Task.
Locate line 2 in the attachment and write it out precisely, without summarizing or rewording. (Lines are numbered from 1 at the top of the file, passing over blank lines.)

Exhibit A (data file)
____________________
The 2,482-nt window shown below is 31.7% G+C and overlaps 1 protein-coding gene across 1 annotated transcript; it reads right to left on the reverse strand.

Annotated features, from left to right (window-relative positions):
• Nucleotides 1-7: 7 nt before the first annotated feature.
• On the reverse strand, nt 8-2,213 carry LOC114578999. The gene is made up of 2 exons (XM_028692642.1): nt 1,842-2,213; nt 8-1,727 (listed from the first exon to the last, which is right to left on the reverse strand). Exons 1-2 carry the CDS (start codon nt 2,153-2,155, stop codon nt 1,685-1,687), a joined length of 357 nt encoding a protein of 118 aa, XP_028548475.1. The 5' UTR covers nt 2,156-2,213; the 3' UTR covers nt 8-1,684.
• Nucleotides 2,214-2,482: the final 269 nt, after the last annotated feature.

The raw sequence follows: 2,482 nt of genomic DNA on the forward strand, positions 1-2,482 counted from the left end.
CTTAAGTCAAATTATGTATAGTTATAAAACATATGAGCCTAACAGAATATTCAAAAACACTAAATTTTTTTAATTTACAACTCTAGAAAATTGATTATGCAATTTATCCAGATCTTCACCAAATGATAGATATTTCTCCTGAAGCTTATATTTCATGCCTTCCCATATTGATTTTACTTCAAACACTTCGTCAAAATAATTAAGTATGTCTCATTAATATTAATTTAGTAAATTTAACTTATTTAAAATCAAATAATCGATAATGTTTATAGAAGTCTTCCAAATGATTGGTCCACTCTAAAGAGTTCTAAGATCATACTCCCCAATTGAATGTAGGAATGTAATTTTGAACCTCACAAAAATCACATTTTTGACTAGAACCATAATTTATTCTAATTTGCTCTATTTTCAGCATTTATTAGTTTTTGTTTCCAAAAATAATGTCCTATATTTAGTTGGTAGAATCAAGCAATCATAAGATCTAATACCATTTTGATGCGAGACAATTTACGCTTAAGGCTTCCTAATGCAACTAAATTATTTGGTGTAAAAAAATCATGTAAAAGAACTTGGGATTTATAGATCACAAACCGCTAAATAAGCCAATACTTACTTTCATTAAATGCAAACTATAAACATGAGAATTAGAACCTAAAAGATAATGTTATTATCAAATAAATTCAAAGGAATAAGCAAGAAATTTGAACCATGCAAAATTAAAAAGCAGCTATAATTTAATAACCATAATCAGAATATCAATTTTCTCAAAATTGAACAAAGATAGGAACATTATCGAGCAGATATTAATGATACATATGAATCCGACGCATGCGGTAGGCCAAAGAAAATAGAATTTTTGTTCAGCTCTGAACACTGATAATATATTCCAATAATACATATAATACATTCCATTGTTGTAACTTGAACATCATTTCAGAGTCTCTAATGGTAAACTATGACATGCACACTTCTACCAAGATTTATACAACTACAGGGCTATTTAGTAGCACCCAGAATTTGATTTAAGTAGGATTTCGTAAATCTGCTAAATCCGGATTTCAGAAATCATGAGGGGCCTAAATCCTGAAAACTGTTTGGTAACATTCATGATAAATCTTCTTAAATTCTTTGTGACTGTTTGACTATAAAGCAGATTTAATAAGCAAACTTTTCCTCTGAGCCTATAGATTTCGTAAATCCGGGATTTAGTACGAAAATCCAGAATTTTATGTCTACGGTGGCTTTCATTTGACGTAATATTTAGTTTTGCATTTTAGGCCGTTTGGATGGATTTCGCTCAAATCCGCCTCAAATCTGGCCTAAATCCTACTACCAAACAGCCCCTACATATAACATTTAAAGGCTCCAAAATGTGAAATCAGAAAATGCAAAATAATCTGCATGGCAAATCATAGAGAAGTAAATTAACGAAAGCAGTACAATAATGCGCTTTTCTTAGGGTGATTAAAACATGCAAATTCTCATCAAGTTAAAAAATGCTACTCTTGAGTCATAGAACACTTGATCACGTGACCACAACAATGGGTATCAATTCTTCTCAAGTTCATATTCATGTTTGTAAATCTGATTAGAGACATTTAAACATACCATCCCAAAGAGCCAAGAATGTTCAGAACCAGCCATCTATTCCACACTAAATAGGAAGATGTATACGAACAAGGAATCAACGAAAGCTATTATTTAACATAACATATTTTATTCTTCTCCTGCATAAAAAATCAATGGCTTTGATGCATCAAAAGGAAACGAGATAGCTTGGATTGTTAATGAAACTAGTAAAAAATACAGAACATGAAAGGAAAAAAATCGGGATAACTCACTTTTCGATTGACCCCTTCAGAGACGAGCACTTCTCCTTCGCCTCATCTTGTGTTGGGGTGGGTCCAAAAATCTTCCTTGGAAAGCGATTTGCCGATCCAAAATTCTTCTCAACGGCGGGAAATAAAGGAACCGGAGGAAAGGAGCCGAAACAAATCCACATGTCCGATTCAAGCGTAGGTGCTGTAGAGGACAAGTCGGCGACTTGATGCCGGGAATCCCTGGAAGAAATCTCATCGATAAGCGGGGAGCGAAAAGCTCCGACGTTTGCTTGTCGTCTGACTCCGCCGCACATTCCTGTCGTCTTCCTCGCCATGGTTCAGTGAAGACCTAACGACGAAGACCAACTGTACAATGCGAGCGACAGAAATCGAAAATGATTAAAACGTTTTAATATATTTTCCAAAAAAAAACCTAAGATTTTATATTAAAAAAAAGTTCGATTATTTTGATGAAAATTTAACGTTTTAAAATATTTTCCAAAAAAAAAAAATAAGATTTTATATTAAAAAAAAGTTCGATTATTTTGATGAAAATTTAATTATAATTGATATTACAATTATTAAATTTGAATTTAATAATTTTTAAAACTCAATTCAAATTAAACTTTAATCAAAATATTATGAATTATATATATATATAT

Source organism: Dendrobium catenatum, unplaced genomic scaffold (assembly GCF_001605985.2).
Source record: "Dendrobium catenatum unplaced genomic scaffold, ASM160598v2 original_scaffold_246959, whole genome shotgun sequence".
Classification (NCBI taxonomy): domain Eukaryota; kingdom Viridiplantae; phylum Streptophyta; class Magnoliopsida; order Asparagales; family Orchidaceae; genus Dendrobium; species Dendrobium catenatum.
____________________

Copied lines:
Annotated features, from left to right (window-relative positions):